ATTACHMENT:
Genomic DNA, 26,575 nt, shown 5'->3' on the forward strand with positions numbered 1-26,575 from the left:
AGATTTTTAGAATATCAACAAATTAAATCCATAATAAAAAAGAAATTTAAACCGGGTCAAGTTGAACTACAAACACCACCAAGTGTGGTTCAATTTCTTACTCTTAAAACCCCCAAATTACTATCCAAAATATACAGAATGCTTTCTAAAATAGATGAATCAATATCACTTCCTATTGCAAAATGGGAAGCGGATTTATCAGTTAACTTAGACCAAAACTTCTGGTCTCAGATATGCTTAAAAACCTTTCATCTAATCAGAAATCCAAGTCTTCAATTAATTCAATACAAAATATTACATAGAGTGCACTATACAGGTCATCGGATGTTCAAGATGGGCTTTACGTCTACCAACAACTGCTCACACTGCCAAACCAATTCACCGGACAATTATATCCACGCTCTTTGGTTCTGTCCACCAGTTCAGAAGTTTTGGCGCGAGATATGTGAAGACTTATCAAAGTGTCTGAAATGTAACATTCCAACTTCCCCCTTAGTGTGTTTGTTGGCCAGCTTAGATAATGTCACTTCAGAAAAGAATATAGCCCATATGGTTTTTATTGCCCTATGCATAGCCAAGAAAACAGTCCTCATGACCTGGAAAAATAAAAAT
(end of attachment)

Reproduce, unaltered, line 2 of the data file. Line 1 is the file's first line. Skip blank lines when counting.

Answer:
AGATTTTTAGAATATCAACAAATTAAATCCATAATAAAAAAGAAATTTAAACCGGGTCAAGTTGAACTACAAACACCACCAAGTGTGGTTCAATTTCTTACTCTTAAAACCCCCAAATTACTATCCAAAATATACAGAATGCTTTCTAAAATAGATGAATCAATATCACTTCCTATTGCAAAATGGGAAGCGGATTTATCAGTTAACTTAGACCAAAACTTCTGGTCTCAGATATGCTTAAAAACCTTTCATCTAATCAGAAATCCAAGTCTTCAATTAATTCAATACAAAATATTACATAGAGTGCACTATACAGGTCATCGGATGTTCAAGATGGGCTTTACGTCTACCAACAACTGCTCACACTGCCAAACCAATTCACCGGACAATTATATCCACGCTCTTTGGTTCTGTCCACCAGTTCAGAAGTTTTGGCGCGAGATATGTGAAGACTTATCAAAGTGTCTGAAATGTAACATTCCAACTTCCCCCTTAGTGTGTTTGTTGGCCAGCTTAGATAATGTCACTTCAGAAAAGAATATAGCCCATATGGTTTTTATTGCCCTATGCATAGCCAAGAAAACAGTCCTCATGACCTGGAAAAATAAAAAT